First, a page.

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The Real Deficit...and the problems it presents
Posted by: Jon Henke on Friday, August 04, 2006

USA Today reports the stark, difficult truth about the federal budget...
The federal government keeps two sets of books. The set the government promotes to the public has a healthier bottom line: a $318 billion deficit in 2005.

The set the government doesn't talk about is the audited financial statement produced by the government's accountants following standard accounting rules. It reports a more ominous financial picture: a $760 billion deficit for 2005. If Social Security and Medicare were included — as the board that sets accounting rules is considering — the federal deficit would have been $3.5 trillion.
Two problems come to mind, in convenient bipartisan form:
  • Republicans: Tax revenue and spending cannot continue diverging. One can only live on credit cards for so long before the books must be balanced; and if Republicans suggest seriously cutting the programs that make up the vast majority of that debt, it will be a generation before the Republican Party has another pleasant November.
    how do you plan to keep the latest tax cuts—or propose more—with deficits like that?
    So, how do you plan to keep the latest tax cuts—or propose more—with deficits like that?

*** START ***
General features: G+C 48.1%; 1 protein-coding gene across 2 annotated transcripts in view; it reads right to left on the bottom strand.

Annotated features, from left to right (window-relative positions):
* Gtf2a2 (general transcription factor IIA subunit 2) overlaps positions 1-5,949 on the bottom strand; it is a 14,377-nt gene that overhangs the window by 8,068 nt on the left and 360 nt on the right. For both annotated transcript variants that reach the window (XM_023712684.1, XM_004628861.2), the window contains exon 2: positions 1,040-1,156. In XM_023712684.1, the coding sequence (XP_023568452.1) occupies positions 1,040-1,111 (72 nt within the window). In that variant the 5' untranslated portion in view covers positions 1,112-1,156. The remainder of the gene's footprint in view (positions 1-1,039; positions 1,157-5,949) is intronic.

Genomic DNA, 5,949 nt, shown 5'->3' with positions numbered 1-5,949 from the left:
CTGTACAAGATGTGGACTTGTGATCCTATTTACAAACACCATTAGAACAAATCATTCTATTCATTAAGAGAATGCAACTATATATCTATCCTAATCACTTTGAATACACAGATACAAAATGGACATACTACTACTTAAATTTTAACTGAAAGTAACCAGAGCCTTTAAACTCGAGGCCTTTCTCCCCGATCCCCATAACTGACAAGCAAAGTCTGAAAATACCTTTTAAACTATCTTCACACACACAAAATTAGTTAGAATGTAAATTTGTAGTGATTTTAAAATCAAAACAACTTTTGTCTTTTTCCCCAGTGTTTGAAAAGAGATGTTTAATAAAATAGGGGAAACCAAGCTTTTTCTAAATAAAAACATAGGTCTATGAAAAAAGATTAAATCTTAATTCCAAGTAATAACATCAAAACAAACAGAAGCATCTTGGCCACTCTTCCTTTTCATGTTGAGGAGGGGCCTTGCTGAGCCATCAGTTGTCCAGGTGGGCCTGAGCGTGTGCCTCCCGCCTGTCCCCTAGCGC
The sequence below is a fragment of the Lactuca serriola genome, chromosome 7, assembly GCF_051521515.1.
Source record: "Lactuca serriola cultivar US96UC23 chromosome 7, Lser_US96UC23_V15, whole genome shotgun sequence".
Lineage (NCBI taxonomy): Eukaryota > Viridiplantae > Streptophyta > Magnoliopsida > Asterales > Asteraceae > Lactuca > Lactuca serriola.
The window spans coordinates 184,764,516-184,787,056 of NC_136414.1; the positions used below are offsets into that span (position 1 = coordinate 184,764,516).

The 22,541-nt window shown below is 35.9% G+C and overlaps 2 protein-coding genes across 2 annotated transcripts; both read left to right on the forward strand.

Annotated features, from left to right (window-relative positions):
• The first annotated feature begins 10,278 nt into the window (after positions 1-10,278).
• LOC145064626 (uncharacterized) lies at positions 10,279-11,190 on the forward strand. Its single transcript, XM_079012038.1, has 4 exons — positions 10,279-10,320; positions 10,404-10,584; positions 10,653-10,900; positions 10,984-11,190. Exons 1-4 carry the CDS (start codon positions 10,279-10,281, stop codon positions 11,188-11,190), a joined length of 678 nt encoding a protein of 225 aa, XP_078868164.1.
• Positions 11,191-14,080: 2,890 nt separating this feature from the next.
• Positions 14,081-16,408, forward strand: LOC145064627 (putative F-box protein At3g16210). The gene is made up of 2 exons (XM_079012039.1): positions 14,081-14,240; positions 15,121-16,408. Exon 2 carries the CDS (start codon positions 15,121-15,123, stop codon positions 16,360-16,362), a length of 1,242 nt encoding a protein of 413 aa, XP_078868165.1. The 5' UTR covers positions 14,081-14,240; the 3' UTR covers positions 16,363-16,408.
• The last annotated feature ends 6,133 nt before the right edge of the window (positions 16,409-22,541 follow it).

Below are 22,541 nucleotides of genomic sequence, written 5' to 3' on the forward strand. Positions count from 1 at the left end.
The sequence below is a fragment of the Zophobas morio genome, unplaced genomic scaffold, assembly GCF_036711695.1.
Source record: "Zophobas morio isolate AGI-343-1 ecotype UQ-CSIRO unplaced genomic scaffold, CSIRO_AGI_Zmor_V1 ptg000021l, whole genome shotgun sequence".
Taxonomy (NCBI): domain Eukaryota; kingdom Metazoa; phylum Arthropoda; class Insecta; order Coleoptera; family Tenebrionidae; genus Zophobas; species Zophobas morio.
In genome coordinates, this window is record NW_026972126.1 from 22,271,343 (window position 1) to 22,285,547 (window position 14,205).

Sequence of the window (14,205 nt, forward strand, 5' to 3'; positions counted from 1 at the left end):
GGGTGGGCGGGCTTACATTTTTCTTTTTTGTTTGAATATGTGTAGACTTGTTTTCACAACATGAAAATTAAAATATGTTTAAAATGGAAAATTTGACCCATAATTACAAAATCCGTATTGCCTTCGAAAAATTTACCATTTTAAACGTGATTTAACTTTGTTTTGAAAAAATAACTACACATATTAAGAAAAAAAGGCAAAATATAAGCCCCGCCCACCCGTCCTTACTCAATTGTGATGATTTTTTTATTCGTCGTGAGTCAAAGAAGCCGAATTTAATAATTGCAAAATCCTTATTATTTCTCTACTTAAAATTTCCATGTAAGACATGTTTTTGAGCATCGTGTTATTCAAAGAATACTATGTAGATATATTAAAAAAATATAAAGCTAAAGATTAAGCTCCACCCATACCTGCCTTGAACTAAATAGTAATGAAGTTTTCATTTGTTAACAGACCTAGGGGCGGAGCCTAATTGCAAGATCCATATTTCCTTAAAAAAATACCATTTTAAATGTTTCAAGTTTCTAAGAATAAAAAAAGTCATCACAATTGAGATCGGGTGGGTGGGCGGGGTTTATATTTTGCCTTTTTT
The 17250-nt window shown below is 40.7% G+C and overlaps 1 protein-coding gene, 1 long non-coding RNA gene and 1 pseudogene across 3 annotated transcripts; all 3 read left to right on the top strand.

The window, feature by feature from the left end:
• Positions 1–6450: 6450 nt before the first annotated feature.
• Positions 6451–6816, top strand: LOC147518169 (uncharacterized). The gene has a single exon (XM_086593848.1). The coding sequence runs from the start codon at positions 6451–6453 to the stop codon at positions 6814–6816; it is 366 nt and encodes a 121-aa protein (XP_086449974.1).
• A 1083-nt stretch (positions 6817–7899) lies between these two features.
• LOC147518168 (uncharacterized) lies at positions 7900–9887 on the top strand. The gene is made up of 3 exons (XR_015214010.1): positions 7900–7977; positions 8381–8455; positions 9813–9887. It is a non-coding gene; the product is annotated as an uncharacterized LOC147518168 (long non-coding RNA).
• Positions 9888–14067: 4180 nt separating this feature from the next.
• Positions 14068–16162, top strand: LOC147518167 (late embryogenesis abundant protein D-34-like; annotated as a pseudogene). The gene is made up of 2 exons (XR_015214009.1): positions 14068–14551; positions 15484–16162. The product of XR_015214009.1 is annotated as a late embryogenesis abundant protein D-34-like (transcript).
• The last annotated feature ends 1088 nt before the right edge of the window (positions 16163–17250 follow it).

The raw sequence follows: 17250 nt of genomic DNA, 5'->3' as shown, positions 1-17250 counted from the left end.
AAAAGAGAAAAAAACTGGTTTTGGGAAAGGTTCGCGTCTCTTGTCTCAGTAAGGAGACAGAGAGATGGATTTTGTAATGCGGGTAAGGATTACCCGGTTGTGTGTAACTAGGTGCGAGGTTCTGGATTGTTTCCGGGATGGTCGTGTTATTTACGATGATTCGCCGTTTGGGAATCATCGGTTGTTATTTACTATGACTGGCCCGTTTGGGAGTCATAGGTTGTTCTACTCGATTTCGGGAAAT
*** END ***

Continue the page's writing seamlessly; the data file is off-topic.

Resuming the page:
• Democrats: The current Official Make-Believe Deficit is around $318 billion; the Official "playing by the rules we made for the rest of you proles" Deficit is $760 billion. Eliminating the recent tax cuts — even figured on a static basis to leave out the stimulative effects — would net the government a couple hundred billion or so. But you can't leave out the dynamic effects of tax cuts, so you'd also have to accept that you'll cut economic growth to some degree. But your party wants to increase education spending and provide health care for everybody. That's many hundreds of billions in additional federal spending, so crank that current deficit up from $760 billion to, say, way more than that.
    whose taxes will you be raising to cover that $1+ trillion deficit, and by how much?
    Now, generally speaking, before people make trillion dollar purchases, they like to know how much it costs and who's going to be paying for it. So, whose taxes will you be raising to cover that $1+ trillion deficit, and by how much?

Of course, there's a third choice: raise taxes a bit, cut the rate of spending growth a bit, deal with deficits and a bit of inflation, while scoring political points off all of the preceding as if you had a magical cost-free plan that didn't involve raising taxes or cutting spending by so much that you'd lose elections Mondale-style.